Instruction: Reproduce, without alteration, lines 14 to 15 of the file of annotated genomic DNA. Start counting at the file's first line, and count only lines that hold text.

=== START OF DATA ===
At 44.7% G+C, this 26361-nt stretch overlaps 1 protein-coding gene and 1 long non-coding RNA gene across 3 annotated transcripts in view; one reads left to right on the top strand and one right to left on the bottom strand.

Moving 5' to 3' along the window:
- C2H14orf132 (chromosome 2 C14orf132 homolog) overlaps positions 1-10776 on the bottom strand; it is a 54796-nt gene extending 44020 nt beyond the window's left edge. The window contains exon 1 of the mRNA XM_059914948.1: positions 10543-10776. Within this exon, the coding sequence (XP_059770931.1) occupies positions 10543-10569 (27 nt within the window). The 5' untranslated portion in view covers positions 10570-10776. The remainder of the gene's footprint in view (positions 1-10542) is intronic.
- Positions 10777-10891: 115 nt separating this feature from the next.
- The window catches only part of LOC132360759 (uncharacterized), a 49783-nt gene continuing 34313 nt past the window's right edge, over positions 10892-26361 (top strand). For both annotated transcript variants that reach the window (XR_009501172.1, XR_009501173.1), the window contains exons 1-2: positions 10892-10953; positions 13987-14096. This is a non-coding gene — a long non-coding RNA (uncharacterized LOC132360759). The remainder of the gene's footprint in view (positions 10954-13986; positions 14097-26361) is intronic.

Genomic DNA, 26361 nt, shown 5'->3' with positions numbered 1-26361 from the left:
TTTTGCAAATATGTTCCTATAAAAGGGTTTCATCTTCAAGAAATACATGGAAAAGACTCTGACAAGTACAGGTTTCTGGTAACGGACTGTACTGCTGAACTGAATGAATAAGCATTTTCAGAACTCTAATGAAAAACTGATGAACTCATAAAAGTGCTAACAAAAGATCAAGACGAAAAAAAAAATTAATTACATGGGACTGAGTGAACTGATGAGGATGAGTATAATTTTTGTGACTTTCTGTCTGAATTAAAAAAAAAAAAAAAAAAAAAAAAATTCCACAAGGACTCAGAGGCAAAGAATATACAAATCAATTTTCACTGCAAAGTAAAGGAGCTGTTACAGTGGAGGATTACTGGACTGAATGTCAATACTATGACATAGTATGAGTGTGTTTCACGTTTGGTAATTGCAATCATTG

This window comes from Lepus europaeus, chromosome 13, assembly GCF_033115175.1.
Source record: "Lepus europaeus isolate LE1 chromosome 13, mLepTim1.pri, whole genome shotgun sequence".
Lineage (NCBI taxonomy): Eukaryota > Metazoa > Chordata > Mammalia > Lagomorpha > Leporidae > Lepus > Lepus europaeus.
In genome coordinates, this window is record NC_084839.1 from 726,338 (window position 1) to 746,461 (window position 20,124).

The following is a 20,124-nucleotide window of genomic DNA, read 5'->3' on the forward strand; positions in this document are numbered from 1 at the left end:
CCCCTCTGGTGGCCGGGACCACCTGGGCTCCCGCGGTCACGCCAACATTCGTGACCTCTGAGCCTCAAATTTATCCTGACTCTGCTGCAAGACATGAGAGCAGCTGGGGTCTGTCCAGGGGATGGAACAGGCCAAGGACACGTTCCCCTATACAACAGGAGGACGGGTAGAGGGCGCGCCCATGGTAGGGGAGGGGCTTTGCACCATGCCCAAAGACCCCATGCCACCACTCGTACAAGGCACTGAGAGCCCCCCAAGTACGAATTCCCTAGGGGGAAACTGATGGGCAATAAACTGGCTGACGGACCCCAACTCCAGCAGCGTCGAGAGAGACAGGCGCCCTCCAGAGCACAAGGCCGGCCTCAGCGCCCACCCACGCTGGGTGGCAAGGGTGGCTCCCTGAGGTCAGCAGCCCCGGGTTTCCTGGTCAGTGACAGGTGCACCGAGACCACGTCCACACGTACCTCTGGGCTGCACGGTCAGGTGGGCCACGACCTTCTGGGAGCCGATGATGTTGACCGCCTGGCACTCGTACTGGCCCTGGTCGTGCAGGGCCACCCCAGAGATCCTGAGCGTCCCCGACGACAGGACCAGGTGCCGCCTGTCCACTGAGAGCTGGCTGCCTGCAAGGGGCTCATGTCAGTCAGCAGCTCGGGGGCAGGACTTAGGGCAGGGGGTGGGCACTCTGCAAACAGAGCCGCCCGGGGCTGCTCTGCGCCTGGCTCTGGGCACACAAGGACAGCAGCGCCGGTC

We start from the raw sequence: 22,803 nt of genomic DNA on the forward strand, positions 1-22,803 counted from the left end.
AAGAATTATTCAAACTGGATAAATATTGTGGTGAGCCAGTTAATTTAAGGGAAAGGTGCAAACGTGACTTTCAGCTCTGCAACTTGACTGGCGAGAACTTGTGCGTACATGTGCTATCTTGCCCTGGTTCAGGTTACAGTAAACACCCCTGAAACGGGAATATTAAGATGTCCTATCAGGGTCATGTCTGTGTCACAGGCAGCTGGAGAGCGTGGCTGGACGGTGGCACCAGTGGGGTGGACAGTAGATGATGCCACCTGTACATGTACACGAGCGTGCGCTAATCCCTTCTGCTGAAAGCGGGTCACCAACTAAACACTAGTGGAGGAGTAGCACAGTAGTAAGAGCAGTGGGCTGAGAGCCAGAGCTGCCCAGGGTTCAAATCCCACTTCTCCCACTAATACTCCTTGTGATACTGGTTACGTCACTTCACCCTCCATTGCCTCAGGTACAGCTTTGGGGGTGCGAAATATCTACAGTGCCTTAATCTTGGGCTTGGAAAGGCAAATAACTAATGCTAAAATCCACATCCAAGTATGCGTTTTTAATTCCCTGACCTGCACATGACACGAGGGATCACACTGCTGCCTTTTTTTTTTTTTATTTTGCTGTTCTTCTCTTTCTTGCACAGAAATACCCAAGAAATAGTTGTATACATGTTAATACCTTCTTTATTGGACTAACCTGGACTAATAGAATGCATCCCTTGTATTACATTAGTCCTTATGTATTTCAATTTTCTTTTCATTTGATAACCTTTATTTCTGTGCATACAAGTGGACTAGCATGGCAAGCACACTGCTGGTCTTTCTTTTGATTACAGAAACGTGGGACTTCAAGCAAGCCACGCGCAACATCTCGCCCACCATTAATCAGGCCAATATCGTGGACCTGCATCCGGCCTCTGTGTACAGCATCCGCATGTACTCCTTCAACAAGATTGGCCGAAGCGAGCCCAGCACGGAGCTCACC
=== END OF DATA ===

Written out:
We start from the raw sequence: 22,803 nt of genomic DNA on the forward strand, positions 1-22,803 counted from the left end.
AAGAATTATTCAAACTGGATAAATATTGTGGTGAGCCAGTTAATTTAAGGGAAAGGTGCAAACGTGACTTTCAGCTCTGCAACTTGACTGGCGAGAACTTGTGCGTACATGTGCTATCTTGCCCTGGTTCAGGTTACAGTAAACACCCCTGAAACGGGAATATTAAGATGTCCTATCAGGGTCATGTCTGTGTCACAGGCAGCTGGAGAGCGTGGCTGGACGGTGGCACCAGTGGGGTGGACAGTAGATGATGCCACCTGTACATGTACACGAGCGTGCGCTAATCCCTTCTGCTGAAAGCGGGTCACCAACTAAACACTAGTGGAGGAGTAGCACAGTAGTAAGAGCAGTGGGCTGAGAGCCAGAGCTGCCCAGGGTTCAAATCCCACTTCTCCCACTAATACTCCTTGTGATACTGGTTACGTCACTTCACCCTCCATTGCCTCAGGTACAGCTTTGGGGGTGCGAAATATCTACAGTGCCTTAATCTTGGGCTTGGAAAGGCAAATAACTAATGCTAAAATCCACATCCAAGTATGCGTTTTTAATTCCCTGACCTGCACATGACACGAGGGATCACACTGCTGCCTTTTTTTTTTTTTATTTTGCTGTTCTTCTCTTTCTTGCACAGAAATACCCAAGAAATAGTTGTATACATGTTAATACCTTCTTTATTGGACTAACCTGGACTAATAGAATGCATCCCTTGTATTACATTAGTCCTTATGTATTTCAATTTTCTTTTCATTTGATAACCTTTATTTCTGTGCATACAAGTGGACTAGCATGGCAAGCACACTGCTGGTCTTTCTTTTGATTACAGAAACGTGGGACTTCAAGCAAGCCACGCGCAACATCTCGCCCACCATTAATCAGGCCAATATCGTGGACCTGCATCCGGCCTCTGTGTACAGCATCCGCATGTACTCCTTCAACAAGATTGGCCGAAGCGAGCCCAGCACGGAGCTCACC